When Does Your Child’s Personality Develop? Experts Weigh In

When Does Your Child’s Personality Develop? Experts Weigh In

When Does Your Child’s Personality Develop? Experts Weigh In

By: Laurie Sue Brockway

We see the evolution of the human personality every day -- in our own children, and on social media feeds filled with adorable babies, toddlers, and teens hitting some of their most significant milestones. And we watch it develop as kids interact with adults, or with other kids at school and on the playground, and when they grab a musical instrument for the first time or win at sports. But when is your child’s personality really developed? We asked a couple of experts to weigh in.

First, what is a personality? It is essentially a combination of temperament and a collection of habits, responses, and ways of thinking a person uses to navigate through life. Maybe your child is introverted and shy or the extroverted life of the party at the playground. Experts say you can begin to see the personality developing early on in life -- maybe as early as 4 years old -- and anything can happen to shape it.

Deborah Serani, PsyD, psychologist and author of Depression and Your Child: A Guide for Parents and Caregivers, says there are many myths about this topic. She agrees the personality is constantly growing and evolving but believes it is essentially in place by a certain age. “Personality is something that does begin in childhood but continually develops toward maturity into adolescence," she says. "So, to answer your question, personality is fully developed in adolescence.”

Serani explains there are many factors that shape the personality, including parents, culture, and a child's life experiences. It may even begin in the womb. “It can be argued that personality actually begins before birth, with each parent’s genetics influencing the development of temperament -- a behavioral response style," she says. "After birth, a child’s prewired temperament, personal, and social experiences will set the stage for personality development. It’s the old adage: nature/nurture.”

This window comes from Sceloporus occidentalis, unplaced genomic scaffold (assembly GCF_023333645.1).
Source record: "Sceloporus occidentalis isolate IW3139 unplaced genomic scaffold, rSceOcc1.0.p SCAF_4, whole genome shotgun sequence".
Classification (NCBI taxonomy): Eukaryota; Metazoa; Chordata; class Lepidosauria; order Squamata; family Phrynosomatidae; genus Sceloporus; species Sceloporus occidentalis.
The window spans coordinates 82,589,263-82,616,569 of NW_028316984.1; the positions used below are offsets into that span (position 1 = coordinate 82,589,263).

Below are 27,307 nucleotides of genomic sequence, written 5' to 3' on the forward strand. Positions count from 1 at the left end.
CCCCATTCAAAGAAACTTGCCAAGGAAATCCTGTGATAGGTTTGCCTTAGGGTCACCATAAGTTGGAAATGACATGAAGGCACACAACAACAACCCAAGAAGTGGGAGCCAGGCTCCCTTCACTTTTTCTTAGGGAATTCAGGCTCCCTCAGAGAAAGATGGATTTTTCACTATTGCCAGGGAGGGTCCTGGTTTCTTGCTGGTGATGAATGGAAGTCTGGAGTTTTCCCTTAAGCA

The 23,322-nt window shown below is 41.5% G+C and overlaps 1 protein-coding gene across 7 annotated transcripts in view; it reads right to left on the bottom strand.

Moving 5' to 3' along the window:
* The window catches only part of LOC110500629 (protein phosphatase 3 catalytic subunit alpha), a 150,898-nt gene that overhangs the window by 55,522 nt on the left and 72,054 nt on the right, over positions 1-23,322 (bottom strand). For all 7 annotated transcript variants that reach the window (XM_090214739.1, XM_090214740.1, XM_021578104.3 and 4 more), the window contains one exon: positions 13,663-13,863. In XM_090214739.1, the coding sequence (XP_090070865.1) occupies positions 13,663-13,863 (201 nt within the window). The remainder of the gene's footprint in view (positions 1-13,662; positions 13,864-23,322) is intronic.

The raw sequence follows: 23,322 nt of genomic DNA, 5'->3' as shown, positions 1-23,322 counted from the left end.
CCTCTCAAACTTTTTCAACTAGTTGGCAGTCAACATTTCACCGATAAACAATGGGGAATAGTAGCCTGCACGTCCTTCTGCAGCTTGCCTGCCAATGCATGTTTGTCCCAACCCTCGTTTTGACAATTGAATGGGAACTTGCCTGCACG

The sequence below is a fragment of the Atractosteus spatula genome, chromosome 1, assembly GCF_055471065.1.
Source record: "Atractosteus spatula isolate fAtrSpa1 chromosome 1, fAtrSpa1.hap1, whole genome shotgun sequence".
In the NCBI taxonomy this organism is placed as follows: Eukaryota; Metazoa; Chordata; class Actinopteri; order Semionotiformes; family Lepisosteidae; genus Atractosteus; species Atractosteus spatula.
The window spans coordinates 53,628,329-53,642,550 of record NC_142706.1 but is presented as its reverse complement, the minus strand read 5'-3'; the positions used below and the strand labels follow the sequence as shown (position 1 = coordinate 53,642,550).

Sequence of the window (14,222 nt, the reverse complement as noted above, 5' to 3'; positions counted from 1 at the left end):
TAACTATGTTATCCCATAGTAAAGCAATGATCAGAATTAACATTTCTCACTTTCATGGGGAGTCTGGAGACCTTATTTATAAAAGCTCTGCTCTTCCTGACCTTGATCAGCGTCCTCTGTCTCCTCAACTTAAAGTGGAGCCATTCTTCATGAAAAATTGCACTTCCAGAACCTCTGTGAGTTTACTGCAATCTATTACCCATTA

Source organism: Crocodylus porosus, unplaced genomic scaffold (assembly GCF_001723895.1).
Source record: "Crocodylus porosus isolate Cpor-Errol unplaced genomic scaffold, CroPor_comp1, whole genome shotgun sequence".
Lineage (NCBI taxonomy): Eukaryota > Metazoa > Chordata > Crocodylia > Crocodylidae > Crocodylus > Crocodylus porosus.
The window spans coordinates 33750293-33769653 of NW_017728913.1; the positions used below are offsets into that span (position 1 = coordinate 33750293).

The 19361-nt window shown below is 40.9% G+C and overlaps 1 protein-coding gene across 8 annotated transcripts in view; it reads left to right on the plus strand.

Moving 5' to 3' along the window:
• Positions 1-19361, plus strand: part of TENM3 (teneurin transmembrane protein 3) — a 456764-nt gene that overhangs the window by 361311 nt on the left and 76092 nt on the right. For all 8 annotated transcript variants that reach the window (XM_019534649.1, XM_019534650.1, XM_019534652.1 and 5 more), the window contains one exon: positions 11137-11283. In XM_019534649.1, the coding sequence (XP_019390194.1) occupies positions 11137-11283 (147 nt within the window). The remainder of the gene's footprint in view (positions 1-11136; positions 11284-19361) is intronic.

Ganz Ferrance, PhD, a psychologist with a doctorate in counseling psychology and a master's degree in developmental and educational psychology, says we can see the inklings of a personality very early on, but he has a different view about when it is fully formed.

“A child can have a fairly developed personality -- or at least personality tendency -- by 7 years old, or even earlier, by 4 or 5 years old,” he says. “But the personality continues to evolve throughout a person's lifetime. So in reality it is never really ‘fully developed' in that it is always being modified to some extent. Changes occur in response to experiences, training, and as a person matures.”

“Recent research has shown that your personality continues to evolve pretty much throughout your lifespan,” he goes on. This evolution is “even more evident in people who are consciously engaged in self-improvement and personal growth -- reading, therapy, coaching, spiritual training, etc. Events and experiences, and how you interpret or process them, also continue to shape you.”


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Another element that can change the course of personality development is a traumatic event. An accident or illness, a death or disaster, or some other trauma will have a significant disruption and can affect the child’s personality. In some cases it is devastating, and in others, getting through difficult times makes a person stronger.

“This is why parenting is an enormous factor in the mental health of a child,” says Serani. “Loving, supportive parenting creates security, and security can help keep a child’s psyche intact even if trauma hits.”

Even though those first smiles, laughs, and words are not the ultimate sign of personality development, and that tantrum in the supermarket does not mean your child will be a difficult adult, it is important to nurture children through each stage. Life’s milestones build upon each other and become a part of personality development.

“The takeaway here," Serani says, "is for parents to realize that each and every baby is a unique human being with a temperament from birth that’s readily observable, and with a personality that’s slowly developing with each and every experience.”

When do you think you noticed the first signs of personality development in your child or children?

Laurie Sue Brockway is a journalist and author who has written extensively on love, marriage, parenting, wellbeing, and emotional health. Her work has appeared in hundreds of print and online publications, including Everyday Health and The Huffington Post.

Image ©iStock.com/JackF

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